0
\$\begingroup\$

I am trying to understand the basics of electronics and I often come across the terms pull-up and pull-down resistors. From what I understand these resistors help the switching logic devices like transistors.

Could you help understand the basics of these components in simple terms.

Edit 1:

I am trying to build a small feed back system that uses a transistor as switch. The system uses a buzzer that makes a sound when the yellow and gray components meet. The problem that I am facing is that the buzzer keeps making a low volume sound even when the components are not touching. I was reading about pull up and pull down resistors and would like to know how to implement it here

enter image description here

Figure 1. Buzzer schematic.

schematic

simulate this circuit – Schematic created using CircuitLab

Figure 2. The OP's schematic redrawn by @Transistor using the CircuitLab schematic editor. (There's a button on the toolbar.)

\$\endgroup\$

3 Answers 3

1
\$\begingroup\$

It's very simple:

A pull-up resistor pulls the voltage up to the "high" logical level (5V, 3.3V or whatever is used as a "high" level) when the is no signal driving the input.

A pull-down resistor pulls the voltage down to the "low" logical level (0V or close to it) when the is no signal driving the input.

This is achieved because the input impedance of the device being pulled up/down is usually very high (and much higher than the resistor itself, so they won't form a voltage divider). Due to this there is almost no flow of current through the resistor, and the voltage drop is almost zero volts. This means, in turn, that the voltage (either "high" or "low") you are connecting the resistor to then gets passed "as is" to the input of the device being pulled up/down, which helps set a "default" input value when there is no signal driving it.

However, when an input signal appears, it will usually have a source impedance much lower that the pull up/down resistor, and will dominate he combination and set the state regardless of the resistor.

This diagram (source here) illustrates the behaviour described:

Pull up/down resistors

EDIT:

Regarding your specific use case, you'll need to pull down the input of the BJT. Use a resistor 20x R1 and it'll probably be fine.

\$\endgroup\$
5
  • \$\begingroup\$ Hey thanks for your answer, I have an electrical circuit in my mind that I needed help with. I have added it to the question, would like to know how to add these resistors here. \$\endgroup\$ Feb 15, 2020 at 11:08
  • \$\begingroup\$ You need to pull down the input of the BJT. Use a resistor 20x R1 and it'll be fine. \$\endgroup\$ Feb 15, 2020 at 11:13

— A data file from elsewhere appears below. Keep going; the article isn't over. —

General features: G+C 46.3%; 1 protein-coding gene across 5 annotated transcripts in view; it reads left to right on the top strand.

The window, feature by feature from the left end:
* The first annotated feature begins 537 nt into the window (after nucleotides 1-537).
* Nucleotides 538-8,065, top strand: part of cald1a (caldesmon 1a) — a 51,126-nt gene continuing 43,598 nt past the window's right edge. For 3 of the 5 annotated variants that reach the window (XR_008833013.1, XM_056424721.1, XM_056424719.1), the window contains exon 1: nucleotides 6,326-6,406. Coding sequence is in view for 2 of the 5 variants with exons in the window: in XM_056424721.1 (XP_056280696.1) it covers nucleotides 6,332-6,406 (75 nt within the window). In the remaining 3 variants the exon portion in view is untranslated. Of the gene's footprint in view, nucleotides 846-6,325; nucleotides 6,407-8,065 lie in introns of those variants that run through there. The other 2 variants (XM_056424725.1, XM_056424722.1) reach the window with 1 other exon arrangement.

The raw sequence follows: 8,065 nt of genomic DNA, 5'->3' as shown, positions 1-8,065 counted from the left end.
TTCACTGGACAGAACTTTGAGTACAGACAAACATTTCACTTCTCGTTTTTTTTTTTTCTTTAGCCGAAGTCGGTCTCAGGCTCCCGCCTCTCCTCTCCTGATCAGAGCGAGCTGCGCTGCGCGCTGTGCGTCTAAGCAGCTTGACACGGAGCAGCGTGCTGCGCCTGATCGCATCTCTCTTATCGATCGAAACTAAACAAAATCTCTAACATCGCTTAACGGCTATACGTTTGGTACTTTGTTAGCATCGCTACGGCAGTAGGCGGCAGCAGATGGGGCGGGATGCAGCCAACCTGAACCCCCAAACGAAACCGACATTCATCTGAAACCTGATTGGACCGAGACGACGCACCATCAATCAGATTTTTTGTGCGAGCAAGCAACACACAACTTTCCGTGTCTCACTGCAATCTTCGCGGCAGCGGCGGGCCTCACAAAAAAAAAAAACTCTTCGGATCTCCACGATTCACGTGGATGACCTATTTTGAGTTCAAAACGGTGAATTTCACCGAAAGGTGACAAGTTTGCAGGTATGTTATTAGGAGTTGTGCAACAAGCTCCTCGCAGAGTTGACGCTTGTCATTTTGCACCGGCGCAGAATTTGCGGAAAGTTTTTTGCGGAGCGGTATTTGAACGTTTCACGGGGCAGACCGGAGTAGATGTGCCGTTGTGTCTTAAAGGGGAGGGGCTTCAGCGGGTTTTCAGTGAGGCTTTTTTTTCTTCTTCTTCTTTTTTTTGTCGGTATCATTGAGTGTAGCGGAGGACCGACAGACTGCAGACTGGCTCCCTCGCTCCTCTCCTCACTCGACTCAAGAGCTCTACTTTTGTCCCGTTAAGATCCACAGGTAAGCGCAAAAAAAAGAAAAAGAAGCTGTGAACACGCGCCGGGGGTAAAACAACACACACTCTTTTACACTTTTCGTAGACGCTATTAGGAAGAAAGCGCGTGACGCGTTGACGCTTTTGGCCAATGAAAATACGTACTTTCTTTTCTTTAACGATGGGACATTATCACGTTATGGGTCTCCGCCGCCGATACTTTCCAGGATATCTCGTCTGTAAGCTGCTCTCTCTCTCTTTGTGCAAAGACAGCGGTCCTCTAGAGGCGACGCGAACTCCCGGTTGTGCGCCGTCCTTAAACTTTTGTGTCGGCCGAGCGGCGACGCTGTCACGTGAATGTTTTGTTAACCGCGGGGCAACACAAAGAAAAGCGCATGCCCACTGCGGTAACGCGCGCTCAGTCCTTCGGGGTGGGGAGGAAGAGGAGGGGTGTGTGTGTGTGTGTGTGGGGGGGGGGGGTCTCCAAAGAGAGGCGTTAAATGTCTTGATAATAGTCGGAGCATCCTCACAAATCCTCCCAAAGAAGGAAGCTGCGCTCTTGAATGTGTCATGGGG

• \$\begingroup\$ hey thanks ! will try this and get back to you !, I would just like to clarify my thoughts. \$\endgroup\$ Feb 15, 2020 at 11:46
  • \$\begingroup\$ I would just like to clarify my thoughts. We add a pull down resistor so that any current created in the open circuit will get pulled down to the ground, But if the resistance of the pull down resistor is too high it will stop the flow of the current to ground and send it to the BJT instead ? wont this have a counter effect ? \$\endgroup\$ Feb 15, 2020 at 12:01
  • \$\begingroup\$ There's no current in an open circuit. The pull down resistor will set a "low" default state to the input instead of letting it float in an undetermined state when there is no input signal. There's no counter effect as long as you choose a R1 that doesn't divide the voltage at the base of the BJT (that's the reason for setting it at least to 20x R1). \$\endgroup\$ Feb 15, 2020 at 12:12
0
\$\begingroup\$

A pull-up or a pull-down resistor, when connected to a point in a circuit, provides that point with a weak default voltage which dominates unless some other stronger component forces it to something else.

A pull-up means it pulls the point towards some positive voltage (typically the supply voltage), for example +5V, while a pull-down pulls the point towards ground or 0V.

You could for example connect a pull-up resistor to the collector of a NPN transistor. When the transistor is off, the voltage at the collector is decided by the pull-up resistor, but when the transistor is on, it is stronger and forces the voltage down.

You can also use it with e.g. a switch where you want to set the default voltage output when the switch is in "off" position.

You might read the Wikipedia article for some more info: https://en.wikipedia.org/wiki/Pull-up_resistor

One important aspect is that since this is indeed a weak voltage source, you cannot use it to drive circuits that needs lots of power. In that case you will need to amplify the signal somehow, for example with an op-amp, or some other voltage follower circuit.

\$\endgroup\$
2
  • \$\begingroup\$ Hey thanks for your reply ! I would like to add a circuit to explain the problem I am having \$\endgroup\$ Feb 15, 2020 at 10:51
  • \$\begingroup\$ Sure, go right ahead! \$\endgroup\$ Feb 15, 2020 at 11:24
0
\$\begingroup\$

I am assuming that you are using a NPN BJT in the diagram. Please connect a resistor of about 10k(higher) between base and the ground(battery negative) of the circuit.

Connecting the pulldown resistor provides a known state instead of leaving it floating. Currently, When the yellow and Gray parts are not connected, the base of the transistor is floating.

\$\endgroup\$

Your Answer

By clicking “Post Your Answer”, you agree to our terms of service, privacy policy and cookie policy

Not the answer you're looking for? Browse other questions tagged or ask your own question.